Music, RIP

RIP Ween

I found out about Ween’s demise last week, and I have been trying to think of how to sum up what they meant to me – and the world, but of course! – in some kind of measured way. I have a rather bizarre relationship with them: I came to them rather late (2001? 2002?) and I never, ever saw them live. So I can’t really do them justice. But I will try.

I think the best way to do it is to discuss what I think is their greatest achievement – and one of the great rock albums of the 1990s – Chocolate and Cheese.

A lot of people seem to want to write about Ween’s demise as if they meant something more. There have been attempts to put Ween into some kind of greater context. A Village Voice article I read tries to make them heirs to punk. I don’t desire to do that. To me they were just a band. But a great band.

Ween have always been considered a novelty and / or comedy act by anyone who has never really listened to them for more than a song or two. And that’s not fair. They are extraordinarily talented – allmusic’s Stephen Thomas Erlewine has called Dean the greatest alternative rock guitarist – and extraordinarily clever (sometimes too clever). Nowhere is this better illustrated than on Chocolate and Cheese.

Before Chocolate and Cheese, Ween were perhaps too weird for most people to get into. They had made numerous self-released tapes in the late ’80s and released a slew of extraordinary albums in the early ’90s, but there was a problem. The problem was the Ween were one of the pioneers of the lo-fi aesthetic (attributed to a supposed scotch guard habit) back when it wasn’t as cool as it is today. Sure, there were other bands who were doing the same thing, but Ween took it so far that it was unlistenable at times. (See, for example, “Mourning Glory” on Pure Guava, a track I am proud to say I once played over FM radio… and somehow still had a job the next day).

That aesthetic is absolutely gone for the first time on Chocolate and Cheese. There’s pretty much no trace of it. I understand that many people consider good production to be a sign of selling out. But there’s a difference between good production and clean production and the problem with pre-Chocolate and Cheese Ween is that they were badly produced. It was difficult to appreciate their awesomeness because the sound was (deliberately) terrible and because they had no internal editor. Somehow both got way better. (It helped that they used an actual studio for once.)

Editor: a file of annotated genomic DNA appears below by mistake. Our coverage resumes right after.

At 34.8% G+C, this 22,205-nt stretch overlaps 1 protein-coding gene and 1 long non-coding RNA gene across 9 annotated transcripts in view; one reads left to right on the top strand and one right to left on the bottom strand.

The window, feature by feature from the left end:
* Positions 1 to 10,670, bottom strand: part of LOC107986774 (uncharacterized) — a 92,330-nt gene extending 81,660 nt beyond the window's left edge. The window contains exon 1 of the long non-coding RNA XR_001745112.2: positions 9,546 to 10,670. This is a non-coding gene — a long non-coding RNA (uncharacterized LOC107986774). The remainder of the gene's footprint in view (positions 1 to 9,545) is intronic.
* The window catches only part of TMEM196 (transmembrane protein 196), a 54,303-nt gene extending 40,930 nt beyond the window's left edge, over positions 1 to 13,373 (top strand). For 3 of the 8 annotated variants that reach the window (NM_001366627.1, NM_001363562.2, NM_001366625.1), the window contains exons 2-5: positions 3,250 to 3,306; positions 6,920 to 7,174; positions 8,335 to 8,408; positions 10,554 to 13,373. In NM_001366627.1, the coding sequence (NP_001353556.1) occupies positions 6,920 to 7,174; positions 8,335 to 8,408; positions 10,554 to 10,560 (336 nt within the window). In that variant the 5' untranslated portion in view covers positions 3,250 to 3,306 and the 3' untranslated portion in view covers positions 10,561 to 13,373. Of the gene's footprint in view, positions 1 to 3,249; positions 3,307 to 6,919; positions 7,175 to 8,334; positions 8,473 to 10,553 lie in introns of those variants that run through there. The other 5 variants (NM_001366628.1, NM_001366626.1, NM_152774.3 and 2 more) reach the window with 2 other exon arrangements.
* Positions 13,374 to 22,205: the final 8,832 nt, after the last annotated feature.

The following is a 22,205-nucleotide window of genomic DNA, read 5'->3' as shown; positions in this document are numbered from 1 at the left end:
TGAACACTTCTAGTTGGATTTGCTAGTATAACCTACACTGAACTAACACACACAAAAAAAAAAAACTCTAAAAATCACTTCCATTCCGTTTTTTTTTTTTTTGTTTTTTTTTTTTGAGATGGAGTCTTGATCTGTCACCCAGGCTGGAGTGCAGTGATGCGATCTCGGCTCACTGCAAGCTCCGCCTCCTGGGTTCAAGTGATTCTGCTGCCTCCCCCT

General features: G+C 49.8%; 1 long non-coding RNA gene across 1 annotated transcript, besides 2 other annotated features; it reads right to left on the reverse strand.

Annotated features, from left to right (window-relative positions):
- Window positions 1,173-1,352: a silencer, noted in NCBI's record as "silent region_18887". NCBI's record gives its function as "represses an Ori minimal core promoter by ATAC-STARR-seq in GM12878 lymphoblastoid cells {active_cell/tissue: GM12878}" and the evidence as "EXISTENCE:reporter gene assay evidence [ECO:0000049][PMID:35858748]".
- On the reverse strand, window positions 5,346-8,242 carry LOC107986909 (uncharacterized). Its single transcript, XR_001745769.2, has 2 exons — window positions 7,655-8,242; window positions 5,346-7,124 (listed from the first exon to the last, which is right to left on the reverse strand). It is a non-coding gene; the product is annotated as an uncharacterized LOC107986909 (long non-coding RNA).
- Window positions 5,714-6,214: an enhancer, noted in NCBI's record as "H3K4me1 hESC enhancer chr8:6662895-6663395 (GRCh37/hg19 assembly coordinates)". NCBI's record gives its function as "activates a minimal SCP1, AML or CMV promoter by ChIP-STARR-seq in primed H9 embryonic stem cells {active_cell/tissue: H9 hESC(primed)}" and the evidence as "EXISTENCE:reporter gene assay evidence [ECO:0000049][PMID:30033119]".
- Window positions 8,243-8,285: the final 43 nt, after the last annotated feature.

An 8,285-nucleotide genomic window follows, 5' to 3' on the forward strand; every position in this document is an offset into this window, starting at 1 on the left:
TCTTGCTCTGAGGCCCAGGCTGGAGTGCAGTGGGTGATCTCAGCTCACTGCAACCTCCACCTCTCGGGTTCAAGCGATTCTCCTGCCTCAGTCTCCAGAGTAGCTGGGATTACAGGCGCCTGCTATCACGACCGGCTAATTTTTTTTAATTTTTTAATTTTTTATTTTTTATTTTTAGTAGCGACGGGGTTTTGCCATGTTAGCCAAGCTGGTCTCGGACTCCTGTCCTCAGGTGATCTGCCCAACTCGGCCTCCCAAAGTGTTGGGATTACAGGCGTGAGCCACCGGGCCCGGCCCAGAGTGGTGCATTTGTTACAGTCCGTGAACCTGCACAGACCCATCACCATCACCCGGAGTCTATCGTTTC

Like all previous Ween albums, Chocolate and Cheese contains ruthless-parodies / heartfelt-tributes (yes, at the same time) to numerous popular music genres and it is fun just to try to guess the influences / targets. (It’s not always easy, as they apparently owned a very large record collection.) I feel like this grown-up, more mature-sounding version of Ween is the logical extension of “Back in the U.S.S.R.” and “Yer Blues” from the White Album; parodies so good they have internalized the music they are parodying and you can’t tell whether they are parodies or tributes, or both.

On Chocolate and Cheese, Ween attack / celebrate tired roots rock (“Take Me Away”), Philly soul (“Freedom of ’76”), Eddie Hazel (“A Tear for Eddie”…this one is not a parody), Prince (“Roses are Free”), traditional country (“Drifter in the Dark”), funk blues (“Voodoo Lady”), soft-rock (“Joppa Road”), spaghetti western soundtracks (“Buenos Tardes Amigo”) and much more. And they include, along with all of that, a very strong contender for the creepiest song ever (“Spinal Meningitis”). Not only are these songs often really funny but the far more impressive thing is how good they are at each genre. Each performance sounds believable, as if this was a different band. If it weren’t for the lyrics, one might think this is a completely arbitrary compilation of songs from some guy’s 16 favourite genres.

It’s tempting to slag them for not creating a coherent whole, but everything works so well individually that I can’t really hold to that argument. Dean is consistently outstanding and Gene has perhaps the best vocal moment of his illustrious career on “Freedom of ’76.” The musicianship is of extremely high quality, despite the fact that it was pretty much still the two of them at this point. (Plus a drum machine.) The lyrics are, as I have mentioned, razor-sharp, and the sound is finally accessible enough. There is really nothing else like it from the ’90s. (I.e. comedy rock that transcends its origins as comedy.) Even Ween were never able to top it. Their country album (12 Golden Country Greats) and their prog album (The Mollusk) are more consistent in terms of style but less effective – though The Mollusk is still pretty awesome and there are days when I like it more – and their later efforts aren’t as funny as Chocolate and Cheese. (Though White Pepper has its share of great moments, particularly “Bananas and Blow,” which just ends Jimmy Buffet.)

Honestly, even before I knew Ween were breaking up, I would put this record at the top of my list for best comedy rock of the decade, and among the top mainstream rock albums of the decade. So if you are wondering about Ween, now that they’re gone, I suggest Chocolate and Cheese above anything else.

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